Agenda 360, a regional action plan

On February 13, Agenda 360, a regional action plan, announced its goals, priorities and strategies for southwestern Ohio including Cincinnati. The event was attended by more than 150 volunteers, government officials, business and civic leaders.

Agenda 360 is an action-oriented plan that desires a sweeping change for the region by the year 2020, in which the metropolitan area leads the nation in retaining and attracting talent, jobs and economic opportunity and development. It’s goals by the year 2020 include,

  • Adding an additional 150,000 20 to 34- year-olds to the region’s workforce, an increase of 50 percent.
  • Adding 200,000 net new jobs in the region, an increase of 50 percent over the historical job growth rate.
  • Creating economic self-sufficiency for all, and incorporating the United Way goal of income at a minimum of 250 percent above the federal poverty level for all households.

With this, Agenda 360 has set some lofty goals, but it is not without some guidance. In the fall of 2006, about 50 local civic leaders and officials journeyed to Boston to see how they had improved on some of their lingering issues for their region. What they discovered is that the issues that plagued the Boston metropolitan area were the same issues that plagued Cincinnati’. Except that Boston had set a basic list of priorities towards improving the city that were paying out dividends, so to speak.

In early 2007, Agenda 360 was launched using Northern Kentucky’s Vision 2015 growth plan as a model. A group of leaders from more than 30 organizations, including heads of labor unions, business groups, social service agencies and public officials, created a framework for tackling the lingering, difficult issues that face southwest Ohio. It partnered with the United Way State of the Community Report, so that poverty levels, educational attainment and health status, for instance, could be closely monitored and tracked – giving Agenda 360 a level of accountability.

Over 7,000 responded to the initial Agenda 360 Community Survey. In the survey, it found,

  • That 93% of respondents strongly endorsed the idea of transforming the region into a leading metropolitan area for talent, jobs and economic development.
  • That Agenda 360 be action-oriented, contain measurable goals, and be held accountable, which was sanctioned by 95% of respondents.
  • That 88% of respondents stated that they wanted Agenda 360 to choose a few key areas to focus on that will “truly transform the region.”
  • That the vast majority, 88%, agreed that it was critical that all, regardless of background or view, be included in the discussion.

Agenda 360 outlined six initiatives to focus on,

  • Creating a quality place, where the region creates strong, attractive and functional locales in which to live, work and play. Investment should be placed in strategic locations that have high potential for development and growth, and investments should include smart growth principles, arts and culture corridors partnered through community-based arts and cultural centers, and interconnected green spaces. Locales should be more environmentally sustainable and progressive as well.
  • Fostering business growth, in which the region uses its strengths to retain, attract and create businesses and jobs. Focus should be placed on established industries and ones that are emerging, such as the advanced energy, information technology and life science industries. In addition, the region’s strengths – it’s health care industry and the international airport, should be leveraged to foster additional growth.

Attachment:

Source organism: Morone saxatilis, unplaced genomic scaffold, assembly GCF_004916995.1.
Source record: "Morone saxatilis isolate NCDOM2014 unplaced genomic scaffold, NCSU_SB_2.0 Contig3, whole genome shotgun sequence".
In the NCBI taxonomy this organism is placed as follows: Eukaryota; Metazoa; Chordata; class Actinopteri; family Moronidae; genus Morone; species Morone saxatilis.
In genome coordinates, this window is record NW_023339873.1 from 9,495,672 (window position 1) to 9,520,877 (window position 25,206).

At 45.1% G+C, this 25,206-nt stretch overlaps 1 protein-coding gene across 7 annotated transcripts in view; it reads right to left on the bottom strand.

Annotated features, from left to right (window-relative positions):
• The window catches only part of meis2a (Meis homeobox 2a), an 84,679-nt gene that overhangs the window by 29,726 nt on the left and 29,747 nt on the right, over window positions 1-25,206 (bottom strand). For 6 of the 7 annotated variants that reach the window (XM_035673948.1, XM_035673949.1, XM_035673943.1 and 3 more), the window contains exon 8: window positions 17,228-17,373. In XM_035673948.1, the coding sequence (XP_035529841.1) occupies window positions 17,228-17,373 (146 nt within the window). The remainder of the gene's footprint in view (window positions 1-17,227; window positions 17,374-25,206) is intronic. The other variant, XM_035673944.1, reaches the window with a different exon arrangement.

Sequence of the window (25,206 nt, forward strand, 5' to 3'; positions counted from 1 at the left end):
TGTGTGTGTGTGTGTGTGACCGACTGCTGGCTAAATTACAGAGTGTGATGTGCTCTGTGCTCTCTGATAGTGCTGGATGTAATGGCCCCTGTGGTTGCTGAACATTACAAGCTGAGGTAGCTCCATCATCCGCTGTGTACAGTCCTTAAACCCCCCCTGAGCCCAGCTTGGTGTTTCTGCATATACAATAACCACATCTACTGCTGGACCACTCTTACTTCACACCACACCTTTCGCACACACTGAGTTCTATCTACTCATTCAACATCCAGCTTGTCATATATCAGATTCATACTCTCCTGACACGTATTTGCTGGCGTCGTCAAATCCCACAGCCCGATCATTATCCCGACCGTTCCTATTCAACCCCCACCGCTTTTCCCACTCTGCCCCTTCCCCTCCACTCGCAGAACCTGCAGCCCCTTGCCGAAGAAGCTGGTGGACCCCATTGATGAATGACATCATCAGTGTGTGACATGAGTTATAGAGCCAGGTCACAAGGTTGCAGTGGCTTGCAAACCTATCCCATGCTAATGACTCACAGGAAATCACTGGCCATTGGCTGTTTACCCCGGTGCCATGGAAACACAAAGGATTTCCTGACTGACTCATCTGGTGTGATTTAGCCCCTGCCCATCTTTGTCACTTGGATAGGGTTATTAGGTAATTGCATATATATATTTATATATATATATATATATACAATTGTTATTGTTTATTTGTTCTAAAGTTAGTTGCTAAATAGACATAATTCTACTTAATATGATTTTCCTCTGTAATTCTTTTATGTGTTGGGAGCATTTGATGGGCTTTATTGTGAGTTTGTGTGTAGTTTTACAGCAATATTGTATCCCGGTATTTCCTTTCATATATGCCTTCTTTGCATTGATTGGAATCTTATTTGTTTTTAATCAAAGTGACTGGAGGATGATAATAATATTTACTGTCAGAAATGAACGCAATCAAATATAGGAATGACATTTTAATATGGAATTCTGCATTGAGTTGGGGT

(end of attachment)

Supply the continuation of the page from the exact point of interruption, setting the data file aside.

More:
• Retaining a qualified workforce, in which the region retains its younger generation and provide them with the skills and tools necessary to find good jobs today and into the future. Focus should be placed on the preparation of children, to ensure that they are prepared to enter Kindergarten, and that they are well nurtured into college. In addition, parent-teacher institutes should be formed to keep parents engaged in education, and barriers to college affordability should be eliminated. Finally, the sole focus should not just be on traditional students, but also the adult workforce – more important today during these difficult economic times.
  • Improving transportation, by expanding our options for moving people and freight across the region. Investment should be made into the replacement of the Brent Spence Bridge, a backbone of transportation and economic vitality for the Cincinnati region, and into other transportation nodes that have been built and constructed by other savvy metropolitan regions. Multi-modal freight via road, water, air, and rail should also be emphasized.
  • Including all and working to create a welcoming community to which all people of all backgrounds and views are embraced and their differences are used not to divide, but to be used in the foundation for a community’s success. This includes providing health care for all at an affordable price through the Access Health 100 program. A healthy region cannot exist without healthy citizens.
  • And increasing government collaboration, in which many of the cities, counties and townships work together towards common goals.

I’ll leave UrbanCincy readers with some quotes that were part of the responses in the initial Agenda 360 surveys,

“Cincinnati is a city with a lot of untapped potential. It is full of beautiful spaces and creative and powerful minds, but there needs to be a place where all this meets up.”

“Please don’t spend 20 years discussing how to do it! Let’s get started with baby steps as soon as possible and keep everyone involved in the bigger vision.”

“Historically, Cincinnati has been slow to respond to a changing social and political environment. This kind of a visioning project is necessary to allow the region to properly prepare itself for the future.”